Melbourne School of Population and Global Health - Research Publications

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    Saviours and satyrs: ambivalence in narrative meanings of sperm provision
    KIRKMAN, MAGGIE (Taylor & Francis, 2004)
    This paper reports on the complex representations of sperm providers in the narratives of donors, recipients and offspring involved in donor-assisted conception. Eighty-seven volunteers from Australia, Canada, UK, USA and Argentina participated in qualitative narrative research. Sperm provision was perceived to be publicly represented as sexualised, provoking both disgust and hilarity; this is interpreted as arising from its association with masturbation and the metaphorical representation of the donor sperm as cuckolding the recipient's husband. Recipients' representations of providers were found to mix gratitude with resentment, embarassment, and anxiety; their constructions are strongly influenced by the position of the social father. The complex representation of the provider as a genetic father is considered: providers can be seen as threatening the integrity of parents if they become involved in the life of their offspring and abandoning their offspring to confusion and despair if they do not. The research demonstrates that, in spite of its relative frequency and familiarity, donor insemination is still represented ambivalently, including by those who may be said to benefit from it.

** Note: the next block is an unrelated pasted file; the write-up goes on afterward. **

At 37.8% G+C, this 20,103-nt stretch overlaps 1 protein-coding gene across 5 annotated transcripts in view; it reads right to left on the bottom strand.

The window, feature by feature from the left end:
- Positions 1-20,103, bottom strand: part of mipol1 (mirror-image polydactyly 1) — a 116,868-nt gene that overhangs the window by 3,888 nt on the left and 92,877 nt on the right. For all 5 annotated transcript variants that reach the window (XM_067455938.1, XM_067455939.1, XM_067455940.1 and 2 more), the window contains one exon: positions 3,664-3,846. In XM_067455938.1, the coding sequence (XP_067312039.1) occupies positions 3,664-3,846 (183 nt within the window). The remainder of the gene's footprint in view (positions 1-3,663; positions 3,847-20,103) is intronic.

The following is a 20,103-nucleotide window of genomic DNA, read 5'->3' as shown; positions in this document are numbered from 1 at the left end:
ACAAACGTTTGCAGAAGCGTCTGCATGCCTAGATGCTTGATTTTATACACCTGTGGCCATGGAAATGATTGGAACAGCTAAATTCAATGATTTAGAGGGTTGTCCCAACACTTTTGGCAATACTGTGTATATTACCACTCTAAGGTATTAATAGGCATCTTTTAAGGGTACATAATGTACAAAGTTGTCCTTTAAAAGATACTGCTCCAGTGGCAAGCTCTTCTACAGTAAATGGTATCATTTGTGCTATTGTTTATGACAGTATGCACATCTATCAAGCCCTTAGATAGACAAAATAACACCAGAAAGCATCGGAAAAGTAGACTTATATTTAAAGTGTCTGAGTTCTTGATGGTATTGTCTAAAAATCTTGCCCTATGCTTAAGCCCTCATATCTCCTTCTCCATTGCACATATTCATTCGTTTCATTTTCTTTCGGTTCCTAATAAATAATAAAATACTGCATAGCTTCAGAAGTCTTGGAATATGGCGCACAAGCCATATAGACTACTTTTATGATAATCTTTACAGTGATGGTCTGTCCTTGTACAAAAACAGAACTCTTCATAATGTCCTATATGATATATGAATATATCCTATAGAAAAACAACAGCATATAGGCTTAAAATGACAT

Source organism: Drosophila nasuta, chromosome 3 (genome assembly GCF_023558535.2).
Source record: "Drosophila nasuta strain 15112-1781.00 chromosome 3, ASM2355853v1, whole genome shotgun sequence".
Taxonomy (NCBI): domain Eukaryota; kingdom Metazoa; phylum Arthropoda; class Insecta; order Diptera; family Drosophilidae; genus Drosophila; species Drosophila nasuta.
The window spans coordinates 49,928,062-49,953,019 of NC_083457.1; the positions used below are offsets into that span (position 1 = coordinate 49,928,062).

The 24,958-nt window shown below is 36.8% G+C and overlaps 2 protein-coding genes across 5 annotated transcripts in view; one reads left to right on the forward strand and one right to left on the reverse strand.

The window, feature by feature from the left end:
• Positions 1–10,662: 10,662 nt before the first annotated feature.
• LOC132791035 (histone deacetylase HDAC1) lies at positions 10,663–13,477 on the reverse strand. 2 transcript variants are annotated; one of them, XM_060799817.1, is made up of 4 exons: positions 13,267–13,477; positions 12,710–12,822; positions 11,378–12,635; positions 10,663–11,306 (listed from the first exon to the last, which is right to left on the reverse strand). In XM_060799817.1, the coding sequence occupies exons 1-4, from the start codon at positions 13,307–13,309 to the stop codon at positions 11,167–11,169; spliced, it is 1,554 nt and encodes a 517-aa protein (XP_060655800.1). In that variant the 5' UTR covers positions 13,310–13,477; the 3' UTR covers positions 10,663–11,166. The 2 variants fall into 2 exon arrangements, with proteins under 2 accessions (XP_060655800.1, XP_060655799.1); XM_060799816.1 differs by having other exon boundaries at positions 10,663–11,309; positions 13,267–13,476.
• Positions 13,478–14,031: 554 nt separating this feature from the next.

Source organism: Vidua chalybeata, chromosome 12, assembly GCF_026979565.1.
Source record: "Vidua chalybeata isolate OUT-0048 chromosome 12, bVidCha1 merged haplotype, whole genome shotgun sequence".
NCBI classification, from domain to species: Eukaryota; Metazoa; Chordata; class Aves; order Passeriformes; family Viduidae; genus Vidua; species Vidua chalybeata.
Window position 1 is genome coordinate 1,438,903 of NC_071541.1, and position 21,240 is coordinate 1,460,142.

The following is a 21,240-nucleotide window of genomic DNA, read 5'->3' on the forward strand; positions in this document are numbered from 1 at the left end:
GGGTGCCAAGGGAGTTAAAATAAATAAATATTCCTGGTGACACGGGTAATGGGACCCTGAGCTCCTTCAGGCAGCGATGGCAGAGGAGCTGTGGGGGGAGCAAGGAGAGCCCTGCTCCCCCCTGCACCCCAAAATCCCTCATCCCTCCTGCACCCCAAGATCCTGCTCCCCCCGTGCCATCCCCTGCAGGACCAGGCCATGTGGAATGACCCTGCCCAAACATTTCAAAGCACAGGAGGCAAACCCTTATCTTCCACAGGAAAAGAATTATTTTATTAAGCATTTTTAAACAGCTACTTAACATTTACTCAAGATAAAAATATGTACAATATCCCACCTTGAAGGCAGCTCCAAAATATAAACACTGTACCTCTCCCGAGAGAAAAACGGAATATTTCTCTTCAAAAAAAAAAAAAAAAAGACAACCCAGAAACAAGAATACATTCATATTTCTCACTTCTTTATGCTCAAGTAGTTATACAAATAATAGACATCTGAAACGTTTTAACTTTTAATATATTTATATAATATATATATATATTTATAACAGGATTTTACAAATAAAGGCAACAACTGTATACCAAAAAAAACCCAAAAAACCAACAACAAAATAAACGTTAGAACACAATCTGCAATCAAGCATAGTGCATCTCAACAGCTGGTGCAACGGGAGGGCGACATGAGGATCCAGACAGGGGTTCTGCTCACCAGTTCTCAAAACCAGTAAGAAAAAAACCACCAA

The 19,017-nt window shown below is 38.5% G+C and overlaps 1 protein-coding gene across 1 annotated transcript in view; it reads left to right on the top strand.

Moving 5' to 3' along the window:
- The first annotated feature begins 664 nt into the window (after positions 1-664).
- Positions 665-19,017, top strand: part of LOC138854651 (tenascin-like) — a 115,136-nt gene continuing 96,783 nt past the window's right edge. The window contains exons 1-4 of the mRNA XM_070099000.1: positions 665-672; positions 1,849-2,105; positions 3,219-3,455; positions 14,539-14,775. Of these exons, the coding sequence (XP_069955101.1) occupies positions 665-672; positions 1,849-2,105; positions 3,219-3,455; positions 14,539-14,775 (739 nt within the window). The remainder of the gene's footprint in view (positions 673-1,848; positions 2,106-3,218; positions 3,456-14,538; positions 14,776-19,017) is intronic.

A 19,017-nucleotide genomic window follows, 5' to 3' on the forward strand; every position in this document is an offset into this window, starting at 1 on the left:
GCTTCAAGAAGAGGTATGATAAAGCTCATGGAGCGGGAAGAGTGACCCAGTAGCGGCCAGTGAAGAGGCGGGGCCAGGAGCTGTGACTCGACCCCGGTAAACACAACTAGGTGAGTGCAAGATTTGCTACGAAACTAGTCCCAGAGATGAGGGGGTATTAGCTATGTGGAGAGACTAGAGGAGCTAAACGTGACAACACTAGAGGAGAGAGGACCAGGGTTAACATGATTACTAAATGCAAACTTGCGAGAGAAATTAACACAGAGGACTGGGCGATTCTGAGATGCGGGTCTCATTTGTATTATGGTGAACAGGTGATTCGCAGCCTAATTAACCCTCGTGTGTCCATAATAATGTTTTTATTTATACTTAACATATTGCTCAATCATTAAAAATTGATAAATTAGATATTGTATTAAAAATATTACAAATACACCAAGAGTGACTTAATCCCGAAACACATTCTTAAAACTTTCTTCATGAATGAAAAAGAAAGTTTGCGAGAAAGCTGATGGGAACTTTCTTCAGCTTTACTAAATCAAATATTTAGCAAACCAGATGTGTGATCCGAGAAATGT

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    Women’s contraceptive decision-making: juggling the needs of the sexual body and the fertile body
    Keogh, Louise A. (The Haworth Press, Inc., 2005)
    The contradictions faced by women in the area of fertility management justify an in-depth qualitative study of contraceptive use. The experience of needing emergency contraception (EC) is an opportunity to study decision-making about fertility management. Thirty two in-depth interviews were conducted with users of EC recruited in Melbourne, Australia. Women were juggling the needs of the sexual body and the fertile body. The sexual body was expected to be available in women’s relationships, and the fertile body required protection from pregnancy in the present and preservation for the future. The needs of these two bodies were very often in conflict and women chose to resolve this conflict in subtly different ways; three strategies were identified. Some women chose to make sexual availability and security from pregnancy a priority; others felt forced to sacrifice sexual availability and security from pregnancy; and a final group chose to make the protection of the fertile body for the future a priority. This study provides a starting point for developing a context-based, woman-centered understanding of the experience of fertility management for women in developed countries.